Sunday, September 29, 2013


I just realized that I haven't yet addressed the acclimation issue here directly but it is something all of us have good or not so good experiences with.
Obviously not every Lithops or other succulent we grow is the one we grew from seed. A lot of them were acquired as seedlings, cuttings or adults. You probably also have noticed that the plants you grew from seed are stronger and healthier and don't die that easily. They hatched in your particular conditions and are used to the care you give them. They accept what they get without complaining while the plants we receive as adults first need to learn and get accustomed to the new situation they find themselves in.
If you receive your new plant in the mail it's normally "bare-root" and you have no choice but to pot it. But also if you buy one in the local shop or at a nurcery, in its own pot and substrate, the first step should be re-potting. Even though it appears to not be helpful in terms of "easy transition" it's still important to 1) check the roots and 2) make sure there are no bugs. In case of a purchase from a local flower store I would highly recommend to "brutally" wash the plants under the tap until all the bits of soil are gone. It's okay if they lose most of the thin roots while you do so - they grow out very quickly.
Now that you've potted your new (dried after washing) plant into the dry soil mix of your choice (pure pumice for me) you're all excited and looking forward to seeing it flourish. After all you've done everything right and the conditions at your place are also right for the plant as you proved on your other similar tenants. 
But that's when acclimation comes into play.
First couple of months are critical. In case of Lithops you might first say the plant made it after a timely and successful regeneration which can be a year after purchase. Also, in case of Lithops usually the only way to detect that something went wrong is to find the plant dead one day. But if you see that the plant doesn't drink after the first watering (at least a week after transplanting) it isn't necessarily a bad sign. With the first watering the roots are just being reactivated and after the second and third watering they should start to react to water properly. Wrinkly state and no reaction to water is from my experience a typical acclimation behavior. The other and more dangerous one is rotting. Even in a dry substrate and minimum disturbance a plant might just "freak out". There's nothing you can do for Lithops if it happens. It's bad luck. With other plants that have more than 2 leaves at a time it's time to act. Dig it out, cut off all the rotting leaves and let it dry without substrate. Pot again only after you made sure that the rotting stopped and it doesn't lose any more leaves.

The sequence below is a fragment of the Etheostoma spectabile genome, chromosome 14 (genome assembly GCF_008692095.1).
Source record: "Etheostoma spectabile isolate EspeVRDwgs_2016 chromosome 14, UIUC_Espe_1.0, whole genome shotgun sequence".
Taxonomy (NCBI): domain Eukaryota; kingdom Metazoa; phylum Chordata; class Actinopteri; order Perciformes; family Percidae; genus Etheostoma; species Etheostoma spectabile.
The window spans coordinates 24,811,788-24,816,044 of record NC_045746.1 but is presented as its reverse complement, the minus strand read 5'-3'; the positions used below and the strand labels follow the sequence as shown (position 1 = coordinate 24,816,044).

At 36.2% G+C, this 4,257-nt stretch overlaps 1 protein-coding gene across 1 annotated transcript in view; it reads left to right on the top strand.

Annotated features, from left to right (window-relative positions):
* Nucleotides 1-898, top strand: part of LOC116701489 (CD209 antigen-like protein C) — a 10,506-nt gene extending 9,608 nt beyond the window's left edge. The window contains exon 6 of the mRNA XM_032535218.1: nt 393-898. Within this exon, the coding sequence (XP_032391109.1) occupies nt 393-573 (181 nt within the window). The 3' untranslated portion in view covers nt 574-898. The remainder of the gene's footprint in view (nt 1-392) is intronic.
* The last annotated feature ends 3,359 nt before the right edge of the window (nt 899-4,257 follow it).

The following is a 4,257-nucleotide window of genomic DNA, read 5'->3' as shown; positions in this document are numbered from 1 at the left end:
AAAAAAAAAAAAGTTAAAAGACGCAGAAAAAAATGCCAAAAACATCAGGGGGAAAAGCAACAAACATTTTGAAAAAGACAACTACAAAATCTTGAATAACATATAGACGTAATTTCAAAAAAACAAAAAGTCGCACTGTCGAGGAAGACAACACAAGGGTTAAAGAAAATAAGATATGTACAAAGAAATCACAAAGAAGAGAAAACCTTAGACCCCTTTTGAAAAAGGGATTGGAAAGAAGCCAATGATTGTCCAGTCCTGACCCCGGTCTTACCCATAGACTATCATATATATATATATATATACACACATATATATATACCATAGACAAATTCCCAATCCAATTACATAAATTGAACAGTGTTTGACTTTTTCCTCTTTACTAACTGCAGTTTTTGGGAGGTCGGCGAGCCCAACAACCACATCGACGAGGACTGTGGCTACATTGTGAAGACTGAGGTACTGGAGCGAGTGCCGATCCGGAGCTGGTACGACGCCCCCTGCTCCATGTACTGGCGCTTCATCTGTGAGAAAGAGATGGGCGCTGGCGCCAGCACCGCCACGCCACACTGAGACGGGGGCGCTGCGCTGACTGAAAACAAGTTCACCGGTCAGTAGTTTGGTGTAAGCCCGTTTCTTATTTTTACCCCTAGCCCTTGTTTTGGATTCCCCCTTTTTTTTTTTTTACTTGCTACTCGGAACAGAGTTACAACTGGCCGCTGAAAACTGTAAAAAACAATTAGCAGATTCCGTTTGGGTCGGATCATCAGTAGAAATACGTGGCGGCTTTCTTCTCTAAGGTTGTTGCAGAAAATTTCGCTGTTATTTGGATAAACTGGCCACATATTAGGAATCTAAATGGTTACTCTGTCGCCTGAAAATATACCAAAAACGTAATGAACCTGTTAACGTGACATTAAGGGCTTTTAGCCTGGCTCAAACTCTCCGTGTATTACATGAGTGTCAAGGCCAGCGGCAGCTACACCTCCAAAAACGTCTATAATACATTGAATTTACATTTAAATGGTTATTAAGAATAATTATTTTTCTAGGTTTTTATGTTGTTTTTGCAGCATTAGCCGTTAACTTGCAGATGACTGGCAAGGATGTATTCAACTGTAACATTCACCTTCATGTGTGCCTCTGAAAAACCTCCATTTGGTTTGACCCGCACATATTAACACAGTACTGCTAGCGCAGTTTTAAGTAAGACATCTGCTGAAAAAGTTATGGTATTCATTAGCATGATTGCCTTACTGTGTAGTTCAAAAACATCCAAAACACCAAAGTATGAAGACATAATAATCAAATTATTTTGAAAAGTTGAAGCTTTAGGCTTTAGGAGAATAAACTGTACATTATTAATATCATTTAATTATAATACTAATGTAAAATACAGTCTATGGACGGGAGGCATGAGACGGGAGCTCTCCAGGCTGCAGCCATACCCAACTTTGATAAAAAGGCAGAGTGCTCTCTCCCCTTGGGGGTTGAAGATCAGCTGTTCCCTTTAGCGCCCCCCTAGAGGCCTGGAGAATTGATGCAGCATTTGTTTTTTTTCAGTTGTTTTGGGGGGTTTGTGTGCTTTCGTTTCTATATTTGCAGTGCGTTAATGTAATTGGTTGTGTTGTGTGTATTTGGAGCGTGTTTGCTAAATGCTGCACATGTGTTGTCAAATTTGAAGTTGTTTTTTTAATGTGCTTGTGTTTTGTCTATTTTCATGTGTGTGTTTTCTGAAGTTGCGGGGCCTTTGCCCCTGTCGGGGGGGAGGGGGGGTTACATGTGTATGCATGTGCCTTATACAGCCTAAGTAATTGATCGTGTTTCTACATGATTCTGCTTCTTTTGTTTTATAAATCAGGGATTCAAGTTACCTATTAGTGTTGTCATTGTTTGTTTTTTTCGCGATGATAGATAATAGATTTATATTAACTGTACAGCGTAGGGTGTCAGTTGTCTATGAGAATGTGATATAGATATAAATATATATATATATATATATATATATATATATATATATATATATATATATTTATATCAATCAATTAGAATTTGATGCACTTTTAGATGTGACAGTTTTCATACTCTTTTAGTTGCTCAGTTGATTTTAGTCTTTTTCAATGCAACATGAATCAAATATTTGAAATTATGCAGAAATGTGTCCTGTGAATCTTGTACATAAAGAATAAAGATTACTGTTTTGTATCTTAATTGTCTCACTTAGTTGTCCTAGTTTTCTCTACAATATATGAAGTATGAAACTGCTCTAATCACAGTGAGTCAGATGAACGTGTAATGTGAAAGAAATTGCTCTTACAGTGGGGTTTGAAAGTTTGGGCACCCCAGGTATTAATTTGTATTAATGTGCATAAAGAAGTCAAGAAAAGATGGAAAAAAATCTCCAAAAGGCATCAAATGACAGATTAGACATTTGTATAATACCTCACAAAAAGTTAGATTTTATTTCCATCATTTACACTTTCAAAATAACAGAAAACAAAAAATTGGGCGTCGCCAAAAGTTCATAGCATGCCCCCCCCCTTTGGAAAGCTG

I currently have this scenario with my recently purchased Crassula 'Coralita'. Quite some of the older leaves have rotten off in a day so at the moment it lives upside down. No further damage since two days but I'll wait for several more days before I pot it again just to make sure. Patience is the key :)
Please share your experiences in the comments! I'd love to read your thoughts on this matter.


  1. Hi Rika,

    ich habe erst vor wenigen Tage die wiederholte und schmerzliche Erfahrung machen, dass eine Aloinopsis schoonesii den Einzug bei mir nicht so gut verkraftet hat. Die Wurzel war schon zur Hälfte verfault, als ich das Problem bemerkte. Jetzt trocknet die beschnittene Pflanze an der Luft und ich hoffe, dass im nächsten Jahr neue Wurzeln mehr Glück bringen.

    Ich habe noch nicht so viel Erfahrung mit Aizoaceae sammeln können (bin eher bei den Kakteen zuhause), aber habe bisher festgestellt, dass bei Aloinopsis und Titanopsis solche ohne caudexartige Wurzeln scheinbar pflegeleichter sind. Jedenfalls bei mir.

    Danke für das Teilen Deiner Erfahrungen hier im Blog. Ich schaue immer wieder vorbei.

    Liebe Grüße, Antje

    1. Danke fürs Vorbeischauen Antje :)
      Genauso gings bei mir mit meinem ersten A. schooneesii. Weiß nicht,ob das an der missglückten Akklimatisierung lag oder ob es einfach eh krank war. Es hatte eine Gummiwurzel, die kein Wasser aufnahm egal was ich auch gemacht hab. Recht schnell nach dem Kauf verfault. Wünsche dir Glück mit deinem!
      Ich habe bisher nicht feststellen können, ob die caudiciforms mehr Probleme machen. Wenn sie ca. 3 Monate nach dem Kauf bei mir überstanden haben, waren sie normalerweise über den Berg, ob mit oder ohne dicke Wurzel :)

  2. I keep new plants in quarantine before they go into my greenhouse in case there are bugs or eggs.

    1. I completely forgot about it, thank you! :) I don't have the room for quarantine so I don't do it. But normally this is of course the way to go.

  3. After a week without substrate there is no further leaf loss so I'm going to pot this plant back into pumice today :) *hoping for the best*